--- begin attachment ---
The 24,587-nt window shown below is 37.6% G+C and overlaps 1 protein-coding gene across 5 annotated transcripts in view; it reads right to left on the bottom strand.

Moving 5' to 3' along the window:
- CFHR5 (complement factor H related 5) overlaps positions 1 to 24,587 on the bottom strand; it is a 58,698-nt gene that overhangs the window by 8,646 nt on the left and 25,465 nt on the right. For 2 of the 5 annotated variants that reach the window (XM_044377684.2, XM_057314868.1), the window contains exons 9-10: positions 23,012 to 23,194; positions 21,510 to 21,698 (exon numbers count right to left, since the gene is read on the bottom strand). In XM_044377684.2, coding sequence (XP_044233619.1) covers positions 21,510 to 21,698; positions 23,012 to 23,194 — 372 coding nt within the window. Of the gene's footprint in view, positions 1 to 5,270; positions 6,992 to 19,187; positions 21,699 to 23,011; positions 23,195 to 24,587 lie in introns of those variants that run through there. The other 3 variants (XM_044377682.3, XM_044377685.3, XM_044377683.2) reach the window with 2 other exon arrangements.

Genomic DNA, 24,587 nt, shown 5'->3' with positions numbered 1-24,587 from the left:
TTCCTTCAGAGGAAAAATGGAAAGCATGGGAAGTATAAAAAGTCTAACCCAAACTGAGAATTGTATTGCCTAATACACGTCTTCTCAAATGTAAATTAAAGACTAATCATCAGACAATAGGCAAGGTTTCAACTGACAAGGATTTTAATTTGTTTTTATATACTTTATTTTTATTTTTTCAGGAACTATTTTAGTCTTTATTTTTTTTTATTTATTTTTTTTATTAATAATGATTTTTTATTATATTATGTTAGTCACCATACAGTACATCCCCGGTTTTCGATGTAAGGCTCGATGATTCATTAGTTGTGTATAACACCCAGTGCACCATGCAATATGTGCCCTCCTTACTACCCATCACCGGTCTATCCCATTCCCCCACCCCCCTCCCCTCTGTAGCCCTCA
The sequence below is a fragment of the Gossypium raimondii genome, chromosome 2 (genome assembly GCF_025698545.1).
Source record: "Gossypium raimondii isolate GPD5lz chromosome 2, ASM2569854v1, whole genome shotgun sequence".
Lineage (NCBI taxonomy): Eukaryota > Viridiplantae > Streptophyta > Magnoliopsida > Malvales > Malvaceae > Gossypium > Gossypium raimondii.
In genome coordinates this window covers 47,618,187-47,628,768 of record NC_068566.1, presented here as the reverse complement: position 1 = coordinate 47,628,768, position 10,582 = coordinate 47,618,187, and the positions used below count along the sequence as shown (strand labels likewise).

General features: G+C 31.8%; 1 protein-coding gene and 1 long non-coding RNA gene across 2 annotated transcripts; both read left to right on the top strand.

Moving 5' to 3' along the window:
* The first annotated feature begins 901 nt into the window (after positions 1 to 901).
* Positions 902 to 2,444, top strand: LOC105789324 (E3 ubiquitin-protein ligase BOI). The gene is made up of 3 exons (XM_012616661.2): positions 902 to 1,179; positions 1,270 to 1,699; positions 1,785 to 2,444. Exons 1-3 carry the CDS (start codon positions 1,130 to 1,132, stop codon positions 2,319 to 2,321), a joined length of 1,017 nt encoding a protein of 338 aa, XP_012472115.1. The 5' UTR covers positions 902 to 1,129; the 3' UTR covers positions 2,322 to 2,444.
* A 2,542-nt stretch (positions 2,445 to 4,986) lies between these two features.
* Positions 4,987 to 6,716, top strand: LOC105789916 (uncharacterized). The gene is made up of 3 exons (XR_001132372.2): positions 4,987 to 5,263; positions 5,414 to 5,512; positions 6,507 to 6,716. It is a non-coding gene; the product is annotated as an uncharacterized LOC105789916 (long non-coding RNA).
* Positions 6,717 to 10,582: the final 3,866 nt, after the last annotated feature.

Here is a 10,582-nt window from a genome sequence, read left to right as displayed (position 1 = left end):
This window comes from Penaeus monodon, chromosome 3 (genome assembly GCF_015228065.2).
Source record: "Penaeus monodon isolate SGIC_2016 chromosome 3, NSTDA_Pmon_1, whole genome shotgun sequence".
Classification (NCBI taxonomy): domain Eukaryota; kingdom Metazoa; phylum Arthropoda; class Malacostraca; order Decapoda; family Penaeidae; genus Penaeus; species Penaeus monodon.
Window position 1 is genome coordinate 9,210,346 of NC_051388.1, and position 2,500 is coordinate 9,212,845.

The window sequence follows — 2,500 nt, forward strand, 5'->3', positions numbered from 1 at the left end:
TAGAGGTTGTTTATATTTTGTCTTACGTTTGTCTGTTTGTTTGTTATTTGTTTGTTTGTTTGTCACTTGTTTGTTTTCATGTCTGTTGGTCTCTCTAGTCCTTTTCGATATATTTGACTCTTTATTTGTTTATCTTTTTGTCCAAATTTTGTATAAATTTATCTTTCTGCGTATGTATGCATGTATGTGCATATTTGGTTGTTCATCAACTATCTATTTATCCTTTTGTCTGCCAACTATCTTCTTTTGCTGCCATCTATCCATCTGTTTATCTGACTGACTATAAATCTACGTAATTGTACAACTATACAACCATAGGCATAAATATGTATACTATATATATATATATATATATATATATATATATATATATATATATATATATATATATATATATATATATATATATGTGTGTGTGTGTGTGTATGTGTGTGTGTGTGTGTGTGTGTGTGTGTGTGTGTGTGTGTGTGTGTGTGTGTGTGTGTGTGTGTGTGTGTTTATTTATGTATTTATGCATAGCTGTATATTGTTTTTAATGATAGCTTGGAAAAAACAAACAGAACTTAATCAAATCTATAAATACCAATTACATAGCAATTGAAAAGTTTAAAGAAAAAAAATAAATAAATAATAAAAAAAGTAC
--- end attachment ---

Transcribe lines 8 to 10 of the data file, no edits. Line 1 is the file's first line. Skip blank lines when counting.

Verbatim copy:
Lineage (NCBI taxonomy): Eukaryota > Viridiplantae > Streptophyta > Magnoliopsida > Malvales > Malvaceae > Gossypium > Gossypium raimondii.
In genome coordinates this window covers 47,618,187-47,628,768 of record NC_068566.1, presented here as the reverse complement: position 1 = coordinate 47,628,768, position 10,582 = coordinate 47,618,187, and the positions used below count along the sequence as shown (strand labels likewise).

General features: G+C 31.8%; 1 protein-coding gene and 1 long non-coding RNA gene across 2 annotated transcripts; both read left to right on the top strand.